SACRAMENTO, Calif.--(BUSINESS WIRE)--A recent survey, conducted jointly by CPS HR Consulting and the American Society for Quality (ASQ) Government Division, found that the use of lean and quality improvement techniques is limited to small pockets of government operations. The survey concludes that its limited use is the result of it not being a required and ongoing management practice, despite significant positive benefits from the application of these techniques in government.
“Based on the survey results, it is clear that lean and quality practices are only used in short cycles, and in about one-third of all government offices,” said Richard Mallory, a former chair of the ASQ, and leader of this survey project. “The use of lean and quality improvement tools as a temporary ‘fix’ denies government its greatest hope of across-the-board improvements in efficiency and effectiveness.”
ASQ commissioned the survey as a part of its sustainability initiative that seeks to make the use of lean and quality techniques a fundamental practice in government. These practices embrace a broad body of professional knowledge focused on doing work right the first time – by first establishing process output, or “customer,” requirements and routinely measuring results to fine-tune and error-proof work methods. Lean and quality practices have origins in the Toyota Production System of the 1970s and are one of the primary factors for enhanced automobile quality since that time.
CPS HR Consulting is a human resources and management consulting firm that specializes in solving the unique problems and challenges faced by government and non-profit agencies. It sponsored the current study as a part of its practice in program and process improvement.
Although the application of these techniques could greatly improve work efficiency, the survey found that employees fear job loss or demotion from possible process improvements, and that removing this misconception is the major issue confronting both legislators and government executives.
“Development of a senior manager strategy to prevent job loss by their most capable employees will be necessary to enable the promise of efficiency and effectiveness in government. Otherwise, opportunities to improve will never be elevated to the attention of management.
“There appears to be a significant Catch-22 in the implementation of lean and quality practices in government since it requires employees in each program area to identify and implement efficiencies that could eliminate or downgrade their own jobs, or the jobs of close colleagues. Until higher level managers protect innovative employees from harming their own career, it appears that participation in these practices will be muted,” Mallory said.
The survey found significant positive results from the application of lean and quality techniques. Among the 24 teams reporting results, there was a 61 percent reduction in process steps and a 60 percent reduction in process time. Application of these practices and techniques also reportedly led to a 19 percent reduction in error rates.
“It is not impossible to assume that these improvement rates, when projected across-the-board in government, could result in correspondingly high reductions in the overall cost of government. But such results will only come about if management can require sustained use of lean and quality practices, and can create a scorecard to show whether each manager and supervisor is carrying through on this responsibility,” Mallory said.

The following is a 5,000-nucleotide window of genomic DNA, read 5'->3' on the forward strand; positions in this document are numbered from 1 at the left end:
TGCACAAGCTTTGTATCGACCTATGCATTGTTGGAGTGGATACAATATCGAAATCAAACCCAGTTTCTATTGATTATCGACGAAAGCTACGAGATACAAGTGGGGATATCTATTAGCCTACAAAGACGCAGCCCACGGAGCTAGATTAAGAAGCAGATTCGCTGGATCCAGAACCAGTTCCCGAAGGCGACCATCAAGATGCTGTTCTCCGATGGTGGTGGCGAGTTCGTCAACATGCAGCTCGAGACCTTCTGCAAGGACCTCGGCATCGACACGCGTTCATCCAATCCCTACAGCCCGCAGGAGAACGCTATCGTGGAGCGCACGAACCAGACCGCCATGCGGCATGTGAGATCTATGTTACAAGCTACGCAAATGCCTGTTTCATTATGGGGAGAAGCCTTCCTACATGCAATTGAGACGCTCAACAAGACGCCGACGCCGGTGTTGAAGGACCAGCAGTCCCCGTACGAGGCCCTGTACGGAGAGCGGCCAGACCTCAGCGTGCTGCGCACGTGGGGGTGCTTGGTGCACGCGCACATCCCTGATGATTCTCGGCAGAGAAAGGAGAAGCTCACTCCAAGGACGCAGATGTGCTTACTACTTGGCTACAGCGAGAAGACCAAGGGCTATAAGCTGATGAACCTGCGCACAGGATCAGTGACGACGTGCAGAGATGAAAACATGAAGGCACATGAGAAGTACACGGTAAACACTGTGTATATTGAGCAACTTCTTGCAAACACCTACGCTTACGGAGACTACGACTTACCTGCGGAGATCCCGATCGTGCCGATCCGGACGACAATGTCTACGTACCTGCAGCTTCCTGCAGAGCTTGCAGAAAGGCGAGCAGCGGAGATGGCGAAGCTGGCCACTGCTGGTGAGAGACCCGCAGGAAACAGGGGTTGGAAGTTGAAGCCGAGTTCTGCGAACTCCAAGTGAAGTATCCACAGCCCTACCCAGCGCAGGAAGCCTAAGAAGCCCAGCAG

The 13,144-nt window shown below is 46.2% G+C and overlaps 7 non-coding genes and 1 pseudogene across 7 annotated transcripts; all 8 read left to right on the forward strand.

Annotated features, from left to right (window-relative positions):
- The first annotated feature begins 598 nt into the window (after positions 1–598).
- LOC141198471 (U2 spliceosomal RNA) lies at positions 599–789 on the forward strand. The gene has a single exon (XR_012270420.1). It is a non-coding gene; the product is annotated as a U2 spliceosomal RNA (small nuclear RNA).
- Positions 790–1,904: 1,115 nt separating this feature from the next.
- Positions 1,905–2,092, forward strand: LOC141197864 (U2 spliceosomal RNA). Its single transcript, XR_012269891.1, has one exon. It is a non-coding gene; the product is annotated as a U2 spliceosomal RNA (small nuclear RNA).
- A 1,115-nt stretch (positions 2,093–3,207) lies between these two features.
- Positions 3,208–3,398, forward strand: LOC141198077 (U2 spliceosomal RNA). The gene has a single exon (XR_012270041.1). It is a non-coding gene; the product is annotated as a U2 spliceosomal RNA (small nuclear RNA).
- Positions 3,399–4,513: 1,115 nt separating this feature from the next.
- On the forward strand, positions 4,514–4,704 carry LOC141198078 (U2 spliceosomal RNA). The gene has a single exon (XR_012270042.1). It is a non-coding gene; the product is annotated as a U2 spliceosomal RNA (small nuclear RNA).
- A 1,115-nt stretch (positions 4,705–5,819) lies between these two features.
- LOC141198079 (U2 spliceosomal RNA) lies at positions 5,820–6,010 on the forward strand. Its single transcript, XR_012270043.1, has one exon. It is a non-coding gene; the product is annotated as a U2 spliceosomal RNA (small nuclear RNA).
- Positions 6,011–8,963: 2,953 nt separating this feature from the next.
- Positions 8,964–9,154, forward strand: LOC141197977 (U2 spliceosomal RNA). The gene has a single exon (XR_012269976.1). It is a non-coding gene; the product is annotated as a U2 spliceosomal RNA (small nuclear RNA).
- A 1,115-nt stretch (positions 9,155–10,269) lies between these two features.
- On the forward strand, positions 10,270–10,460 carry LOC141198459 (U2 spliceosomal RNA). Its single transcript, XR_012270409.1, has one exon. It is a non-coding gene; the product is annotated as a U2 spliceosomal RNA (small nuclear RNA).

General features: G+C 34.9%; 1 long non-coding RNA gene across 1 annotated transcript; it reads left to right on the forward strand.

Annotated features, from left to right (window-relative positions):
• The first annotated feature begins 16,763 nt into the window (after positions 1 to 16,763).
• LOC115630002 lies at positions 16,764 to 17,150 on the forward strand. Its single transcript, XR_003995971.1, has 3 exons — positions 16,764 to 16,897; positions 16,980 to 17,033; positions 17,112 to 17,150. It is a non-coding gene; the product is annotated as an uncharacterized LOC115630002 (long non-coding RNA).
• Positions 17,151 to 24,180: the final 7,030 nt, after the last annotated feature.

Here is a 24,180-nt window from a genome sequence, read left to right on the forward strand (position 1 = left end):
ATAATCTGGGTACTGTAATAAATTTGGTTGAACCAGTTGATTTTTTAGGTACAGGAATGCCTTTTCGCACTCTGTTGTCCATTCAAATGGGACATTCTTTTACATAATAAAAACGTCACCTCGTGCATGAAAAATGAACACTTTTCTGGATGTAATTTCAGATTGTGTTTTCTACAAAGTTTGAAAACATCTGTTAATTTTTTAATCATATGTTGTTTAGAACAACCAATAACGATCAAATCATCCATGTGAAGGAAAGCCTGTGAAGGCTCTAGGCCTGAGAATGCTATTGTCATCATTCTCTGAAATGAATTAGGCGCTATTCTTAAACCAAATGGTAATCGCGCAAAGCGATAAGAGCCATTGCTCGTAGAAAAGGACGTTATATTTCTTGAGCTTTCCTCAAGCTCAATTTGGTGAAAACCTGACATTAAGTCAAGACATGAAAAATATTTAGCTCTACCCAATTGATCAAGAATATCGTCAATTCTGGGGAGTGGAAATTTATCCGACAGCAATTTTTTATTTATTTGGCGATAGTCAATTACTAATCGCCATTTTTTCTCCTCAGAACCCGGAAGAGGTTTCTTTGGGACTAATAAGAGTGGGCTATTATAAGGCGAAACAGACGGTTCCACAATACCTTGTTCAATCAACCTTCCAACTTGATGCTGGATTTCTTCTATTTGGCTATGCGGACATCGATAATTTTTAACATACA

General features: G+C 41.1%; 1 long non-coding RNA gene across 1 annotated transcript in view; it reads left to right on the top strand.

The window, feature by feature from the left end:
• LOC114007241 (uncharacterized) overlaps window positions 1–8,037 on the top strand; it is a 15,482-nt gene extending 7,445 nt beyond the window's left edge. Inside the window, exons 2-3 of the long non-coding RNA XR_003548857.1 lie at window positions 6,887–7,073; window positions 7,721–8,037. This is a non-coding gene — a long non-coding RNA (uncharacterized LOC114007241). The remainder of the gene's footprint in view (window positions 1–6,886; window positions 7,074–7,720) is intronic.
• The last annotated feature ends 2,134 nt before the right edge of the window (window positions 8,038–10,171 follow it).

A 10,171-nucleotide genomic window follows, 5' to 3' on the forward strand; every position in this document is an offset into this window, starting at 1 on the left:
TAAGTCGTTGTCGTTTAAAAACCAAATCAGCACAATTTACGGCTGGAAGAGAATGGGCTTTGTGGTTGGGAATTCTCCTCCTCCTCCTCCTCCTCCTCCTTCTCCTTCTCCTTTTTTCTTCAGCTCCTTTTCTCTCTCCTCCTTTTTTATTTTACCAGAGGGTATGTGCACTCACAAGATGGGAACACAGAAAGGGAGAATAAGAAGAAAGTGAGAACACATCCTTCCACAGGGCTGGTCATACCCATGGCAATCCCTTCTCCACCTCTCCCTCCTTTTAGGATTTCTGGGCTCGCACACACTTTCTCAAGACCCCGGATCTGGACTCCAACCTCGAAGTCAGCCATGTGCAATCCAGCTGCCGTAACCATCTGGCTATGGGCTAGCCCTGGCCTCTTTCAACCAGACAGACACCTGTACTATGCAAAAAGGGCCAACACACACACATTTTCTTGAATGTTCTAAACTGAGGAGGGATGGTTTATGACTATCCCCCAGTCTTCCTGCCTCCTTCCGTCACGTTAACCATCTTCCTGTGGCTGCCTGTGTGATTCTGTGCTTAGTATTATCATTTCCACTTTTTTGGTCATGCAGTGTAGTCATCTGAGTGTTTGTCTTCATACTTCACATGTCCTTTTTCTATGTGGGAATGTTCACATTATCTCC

ASQ recommends the use of its Process Management Standards and System Management Standard as a primary means of creating such a scorecard, and as outlined in the book, “Auditable Quality Standards for Highly Effective Government.” These standards are also available at no cost in the ASQ online library at http://asq.org/gov/quality-information/library/.
Additionally, ASQ is challenging government agencies to join in the effort to promote a quality scorecard as a routine practice in all government operations and a means of achieving excellence of service at the lowest possible cost. The Division leadership will be reviewing and updating its Auditable Quality Standards as a part of its annual meeting in Charlotte, North Carolina, on April 30.
To view and download the report, visit: http://www.cpshr.us/resources_whitepapers.html.
To continue to work on improvement initiatives, human resource professionals can visit http://www.cpshr.us/training_center/ and sign up for one of CPS HR’s training courses.
About CPS HR Consulting
CPS HR Consulting, based in Sacramento, California, is a self-supporting public agency providing a full range of integrated HR solutions to government and nonprofit clients across the country. CPS HR consultants have expertise in the areas of organizational strategy, recruitment and selection, classification and compensation, and training and development. For more information, visit www.cpshr.us or connect with them on LinkedIn, Twitter, Facebook and Google Plus.
ASQ is a global community of people dedicated to quality who share the ideas and tools that make our world work better. With almost 80,000 individual and organizational members of the community in 150 countries, ASQ has the reputation and reach to bring together the diverse quality champions who are transforming the world’s corporations, organizations and communities to meet tomorrow’s critical challenges. ASQ is headquartered in Milwaukee, Wisconsin, with national service centers in China, India, Mexico and a regional service center in the United Arab Emirates. Learn more about ASQ’s members, mission, technologies and training at asq.org.